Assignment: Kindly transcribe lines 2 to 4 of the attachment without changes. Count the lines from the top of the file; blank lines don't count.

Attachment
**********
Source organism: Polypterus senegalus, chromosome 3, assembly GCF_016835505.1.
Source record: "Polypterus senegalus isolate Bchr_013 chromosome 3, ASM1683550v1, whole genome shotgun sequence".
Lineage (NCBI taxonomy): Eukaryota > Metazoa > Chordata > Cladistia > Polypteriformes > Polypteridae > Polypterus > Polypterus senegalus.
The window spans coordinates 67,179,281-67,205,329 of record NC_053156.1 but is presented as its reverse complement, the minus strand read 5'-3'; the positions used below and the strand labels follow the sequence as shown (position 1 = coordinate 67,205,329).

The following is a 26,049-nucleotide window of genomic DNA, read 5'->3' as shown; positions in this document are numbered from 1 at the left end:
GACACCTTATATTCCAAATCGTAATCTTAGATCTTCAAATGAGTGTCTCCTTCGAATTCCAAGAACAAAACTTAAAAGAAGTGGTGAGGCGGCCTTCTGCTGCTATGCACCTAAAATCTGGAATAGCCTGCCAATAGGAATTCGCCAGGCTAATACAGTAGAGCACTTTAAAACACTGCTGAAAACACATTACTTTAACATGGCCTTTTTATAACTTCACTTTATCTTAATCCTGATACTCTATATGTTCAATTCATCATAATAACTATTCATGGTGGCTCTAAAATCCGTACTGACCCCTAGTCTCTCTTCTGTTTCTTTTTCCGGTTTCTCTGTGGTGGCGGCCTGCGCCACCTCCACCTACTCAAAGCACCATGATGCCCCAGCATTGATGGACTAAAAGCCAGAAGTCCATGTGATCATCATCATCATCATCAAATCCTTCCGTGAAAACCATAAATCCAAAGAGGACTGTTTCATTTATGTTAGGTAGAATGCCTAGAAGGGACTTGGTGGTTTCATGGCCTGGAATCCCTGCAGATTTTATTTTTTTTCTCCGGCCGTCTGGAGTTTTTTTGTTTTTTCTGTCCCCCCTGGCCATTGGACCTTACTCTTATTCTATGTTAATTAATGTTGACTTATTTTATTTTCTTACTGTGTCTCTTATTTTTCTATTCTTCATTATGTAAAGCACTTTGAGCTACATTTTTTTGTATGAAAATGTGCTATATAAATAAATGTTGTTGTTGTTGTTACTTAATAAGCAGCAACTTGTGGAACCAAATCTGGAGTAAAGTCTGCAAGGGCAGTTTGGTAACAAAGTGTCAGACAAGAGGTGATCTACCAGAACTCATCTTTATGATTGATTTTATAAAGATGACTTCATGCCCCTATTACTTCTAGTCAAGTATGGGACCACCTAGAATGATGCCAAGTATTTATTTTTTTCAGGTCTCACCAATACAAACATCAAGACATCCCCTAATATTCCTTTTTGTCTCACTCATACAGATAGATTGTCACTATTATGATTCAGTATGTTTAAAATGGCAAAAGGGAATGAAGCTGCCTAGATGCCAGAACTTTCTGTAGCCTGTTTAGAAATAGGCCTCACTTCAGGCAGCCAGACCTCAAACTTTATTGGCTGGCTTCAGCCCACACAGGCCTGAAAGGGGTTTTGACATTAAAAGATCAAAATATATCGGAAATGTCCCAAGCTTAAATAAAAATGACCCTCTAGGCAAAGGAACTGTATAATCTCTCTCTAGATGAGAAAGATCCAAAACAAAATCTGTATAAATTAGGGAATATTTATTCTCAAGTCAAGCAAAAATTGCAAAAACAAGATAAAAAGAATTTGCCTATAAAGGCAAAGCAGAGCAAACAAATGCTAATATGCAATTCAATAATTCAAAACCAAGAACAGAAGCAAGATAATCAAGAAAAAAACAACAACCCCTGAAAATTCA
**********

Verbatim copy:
Source record: "Polypterus senegalus isolate Bchr_013 chromosome 3, ASM1683550v1, whole genome shotgun sequence".
Lineage (NCBI taxonomy): Eukaryota > Metazoa > Chordata > Cladistia > Polypteriformes > Polypteridae > Polypterus > Polypterus senegalus.
The window spans coordinates 67,179,281-67,205,329 of record NC_053156.1 but is presented as its reverse complement, the minus strand read 5'-3'; the positions used below and the strand labels follow the sequence as shown (position 1 = coordinate 67,205,329).